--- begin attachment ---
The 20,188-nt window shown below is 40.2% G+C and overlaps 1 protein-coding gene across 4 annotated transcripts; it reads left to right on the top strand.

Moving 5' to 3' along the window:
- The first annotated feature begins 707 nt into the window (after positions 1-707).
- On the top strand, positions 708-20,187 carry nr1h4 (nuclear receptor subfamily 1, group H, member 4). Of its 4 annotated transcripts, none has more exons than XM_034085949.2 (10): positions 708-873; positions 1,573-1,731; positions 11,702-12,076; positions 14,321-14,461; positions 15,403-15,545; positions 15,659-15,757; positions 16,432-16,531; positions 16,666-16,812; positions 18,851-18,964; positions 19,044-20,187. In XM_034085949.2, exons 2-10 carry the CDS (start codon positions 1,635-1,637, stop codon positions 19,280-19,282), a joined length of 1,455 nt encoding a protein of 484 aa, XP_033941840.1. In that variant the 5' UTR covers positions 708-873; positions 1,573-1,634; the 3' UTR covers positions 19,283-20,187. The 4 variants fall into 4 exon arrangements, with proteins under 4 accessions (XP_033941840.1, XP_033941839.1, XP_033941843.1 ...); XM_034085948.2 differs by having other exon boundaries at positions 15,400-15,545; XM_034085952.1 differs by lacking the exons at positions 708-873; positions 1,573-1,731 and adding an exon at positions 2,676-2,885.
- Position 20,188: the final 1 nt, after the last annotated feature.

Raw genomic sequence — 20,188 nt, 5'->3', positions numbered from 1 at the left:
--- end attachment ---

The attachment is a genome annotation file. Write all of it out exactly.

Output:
The 20,188-nt window shown below is 40.2% G+C and overlaps 1 protein-coding gene across 4 annotated transcripts; it reads left to right on the top strand.

Moving 5' to 3' along the window:
- The first annotated feature begins 707 nt into the window (after positions 1-707).
- On the top strand, positions 708-20,187 carry nr1h4 (nuclear receptor subfamily 1, group H, member 4). Of its 4 annotated transcripts, none has more exons than XM_034085949.2 (10): positions 708-873; positions 1,573-1,731; positions 11,702-12,076; positions 14,321-14,461; positions 15,403-15,545; positions 15,659-15,757; positions 16,432-16,531; positions 16,666-16,812; positions 18,851-18,964; positions 19,044-20,187. In XM_034085949.2, exons 2-10 carry the CDS (start codon positions 1,635-1,637, stop codon positions 19,280-19,282), a joined length of 1,455 nt encoding a protein of 484 aa, XP_033941840.1. In that variant the 5' UTR covers positions 708-873; positions 1,573-1,634; the 3' UTR covers positions 19,283-20,187. The 4 variants fall into 4 exon arrangements, with proteins under 4 accessions (XP_033941840.1, XP_033941839.1, XP_033941843.1 ...); XM_034085948.2 differs by having other exon boundaries at positions 15,400-15,545; XM_034085952.1 differs by lacking the exons at positions 708-873; positions 1,573-1,731 and adding an exon at positions 2,676-2,885.
- Position 20,188: the final 1 nt, after the last annotated feature.

Raw genomic sequence — 20,188 nt, 5'->3', positions numbered from 1 at the left: